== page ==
• Numbness in your limbs, hands, or feet
  • Tingling, weakness, or pain in a hand, leg, foot, or arm
  • Chronic pain in your neck
  • Problems with bladder or bowel control
  • Walking or balance issues

In the lower back, spinal stenosis can cause:

  • Pain in one or both legs
  • Cramping in one or both legs
  • Back pain

These symptoms tend to happen when you walk or stand for a long time. A test is that symptoms get better when sitting or when you bend forward.

With pain related to spinal stenosis in general, the pain is:

  • Frequently constant and deep
  • Experienced when engaging in specific activities or moving your body in a particular manner


What Are The Primary Goals of Lumbar and Cervical Disc Replacement?

When the discs, “shock absorbers” in any part of your spine, are compromised, movement is restricted, and the condition is frequently painful. By replacing damaged discs with new shock absorbers, you often regain a quality of life lost due to damaged or degraded discs.

The goals of Artificial Disc Replacement:

  • Relief from constant or frequent pain
  • Restore movement and mobility
  • Stop tingling sensations and muscle cramping
  • Correct bladder or bowel disruption
  • Reduce falling risk by improving balance

By having ADR surgery, you often regain a quality of life lost due to damaged or degraded discs. Our goal at SA Spine is to allow you to resume many of your enjoyed activities, reduce the stress associated with pain, and improve your overall quality of life.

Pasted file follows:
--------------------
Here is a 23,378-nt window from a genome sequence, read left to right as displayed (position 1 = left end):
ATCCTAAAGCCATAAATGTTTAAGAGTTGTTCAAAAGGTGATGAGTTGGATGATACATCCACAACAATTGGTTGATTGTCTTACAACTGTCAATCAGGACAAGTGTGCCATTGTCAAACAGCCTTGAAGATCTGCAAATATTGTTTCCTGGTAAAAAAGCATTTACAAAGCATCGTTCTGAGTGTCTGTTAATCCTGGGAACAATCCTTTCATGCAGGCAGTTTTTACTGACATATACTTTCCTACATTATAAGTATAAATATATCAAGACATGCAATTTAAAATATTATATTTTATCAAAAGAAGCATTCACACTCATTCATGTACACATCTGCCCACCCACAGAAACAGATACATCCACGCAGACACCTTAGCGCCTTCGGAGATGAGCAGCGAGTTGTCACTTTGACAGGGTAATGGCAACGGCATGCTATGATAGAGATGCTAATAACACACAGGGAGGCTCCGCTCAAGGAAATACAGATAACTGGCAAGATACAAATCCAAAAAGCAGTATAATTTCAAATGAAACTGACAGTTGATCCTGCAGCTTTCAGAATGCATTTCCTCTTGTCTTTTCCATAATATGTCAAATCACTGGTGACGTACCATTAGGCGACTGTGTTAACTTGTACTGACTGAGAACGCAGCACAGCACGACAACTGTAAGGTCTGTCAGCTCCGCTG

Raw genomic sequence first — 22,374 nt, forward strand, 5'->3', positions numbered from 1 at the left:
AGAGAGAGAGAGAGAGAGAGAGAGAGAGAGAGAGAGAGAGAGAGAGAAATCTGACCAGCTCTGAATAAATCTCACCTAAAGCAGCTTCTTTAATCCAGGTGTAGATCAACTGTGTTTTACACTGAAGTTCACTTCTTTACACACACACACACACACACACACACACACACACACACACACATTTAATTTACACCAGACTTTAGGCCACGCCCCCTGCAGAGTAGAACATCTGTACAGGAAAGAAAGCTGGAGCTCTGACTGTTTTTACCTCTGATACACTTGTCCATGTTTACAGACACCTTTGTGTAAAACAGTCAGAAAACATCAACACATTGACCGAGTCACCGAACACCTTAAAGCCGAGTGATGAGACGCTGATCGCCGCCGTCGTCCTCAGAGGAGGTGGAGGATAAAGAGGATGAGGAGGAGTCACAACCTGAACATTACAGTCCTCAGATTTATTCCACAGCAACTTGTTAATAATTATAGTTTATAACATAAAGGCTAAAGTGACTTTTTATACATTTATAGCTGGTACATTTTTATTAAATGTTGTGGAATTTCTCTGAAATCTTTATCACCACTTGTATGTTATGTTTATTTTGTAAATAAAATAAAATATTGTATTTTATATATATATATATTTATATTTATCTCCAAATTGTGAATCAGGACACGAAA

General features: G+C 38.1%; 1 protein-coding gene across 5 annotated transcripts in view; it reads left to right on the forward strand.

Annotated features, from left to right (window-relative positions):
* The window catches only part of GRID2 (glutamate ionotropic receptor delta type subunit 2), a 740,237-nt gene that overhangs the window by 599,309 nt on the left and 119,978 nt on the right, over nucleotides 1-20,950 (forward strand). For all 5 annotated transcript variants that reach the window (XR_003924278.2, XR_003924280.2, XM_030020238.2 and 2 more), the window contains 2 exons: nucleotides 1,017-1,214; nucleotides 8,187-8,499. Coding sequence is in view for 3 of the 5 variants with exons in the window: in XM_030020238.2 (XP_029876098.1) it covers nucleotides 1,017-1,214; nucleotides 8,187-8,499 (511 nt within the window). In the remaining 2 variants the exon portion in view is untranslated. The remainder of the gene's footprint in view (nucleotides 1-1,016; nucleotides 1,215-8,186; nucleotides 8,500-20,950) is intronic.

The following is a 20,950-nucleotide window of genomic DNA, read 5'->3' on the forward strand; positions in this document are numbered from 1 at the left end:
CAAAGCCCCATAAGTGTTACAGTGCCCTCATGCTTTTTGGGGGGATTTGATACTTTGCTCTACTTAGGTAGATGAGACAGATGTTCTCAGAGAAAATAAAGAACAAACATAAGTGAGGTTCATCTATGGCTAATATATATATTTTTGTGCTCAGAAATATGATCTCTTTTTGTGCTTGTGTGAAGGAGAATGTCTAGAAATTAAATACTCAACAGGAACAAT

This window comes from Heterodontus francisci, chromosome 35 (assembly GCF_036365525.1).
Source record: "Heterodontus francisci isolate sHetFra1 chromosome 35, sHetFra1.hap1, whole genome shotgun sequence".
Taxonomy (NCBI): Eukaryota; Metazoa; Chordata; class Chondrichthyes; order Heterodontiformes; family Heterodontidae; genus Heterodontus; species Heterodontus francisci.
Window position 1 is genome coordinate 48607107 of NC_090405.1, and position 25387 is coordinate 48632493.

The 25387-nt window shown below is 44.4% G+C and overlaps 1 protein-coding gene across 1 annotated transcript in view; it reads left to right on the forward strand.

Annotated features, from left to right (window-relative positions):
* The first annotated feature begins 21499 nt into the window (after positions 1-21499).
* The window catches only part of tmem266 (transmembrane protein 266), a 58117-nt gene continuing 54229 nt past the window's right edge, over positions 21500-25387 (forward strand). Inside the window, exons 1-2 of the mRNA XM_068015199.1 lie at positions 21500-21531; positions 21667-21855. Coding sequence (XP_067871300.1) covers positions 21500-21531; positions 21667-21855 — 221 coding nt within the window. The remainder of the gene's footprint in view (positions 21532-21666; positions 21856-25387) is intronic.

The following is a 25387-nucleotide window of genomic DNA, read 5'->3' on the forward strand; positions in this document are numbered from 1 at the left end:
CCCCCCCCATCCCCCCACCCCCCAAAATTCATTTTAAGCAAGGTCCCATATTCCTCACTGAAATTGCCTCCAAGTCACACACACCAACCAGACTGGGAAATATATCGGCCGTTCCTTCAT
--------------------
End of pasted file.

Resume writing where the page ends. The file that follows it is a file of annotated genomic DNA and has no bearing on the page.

Artificial Disc Replacement – The Procedure

Let’s look at artificial disc replacement (ADR) surgery processes. ADR surgery is often done under general anesthesia but may be done as an outpatient or short-stay procedure.

At all times, your vitals will be monitored for oxygen saturation, breathing, heart rate, and blood pressure.

The incision:

The site is prepared by cleansing it with an anti-bacterial solution.

  • For cervical disc replacement, a small incision approximately two inches is made on the side of the front of your neck
  • For lumbar disc replacement, the incision is made on the side of the abdomen.

The surgeon can access the spine without disturbing the spinal nerves by making an incision in the front of the body.

Next step:

In both types of surgery, soft tissue dissection is minimized, and organs, muscles, and blood arteries are carefully shifted to the side. The entire disc at the problematic vertebra is removed, especially any fragments that might put pressure on the spine, nerves, or nerve roots.

The replacement disc: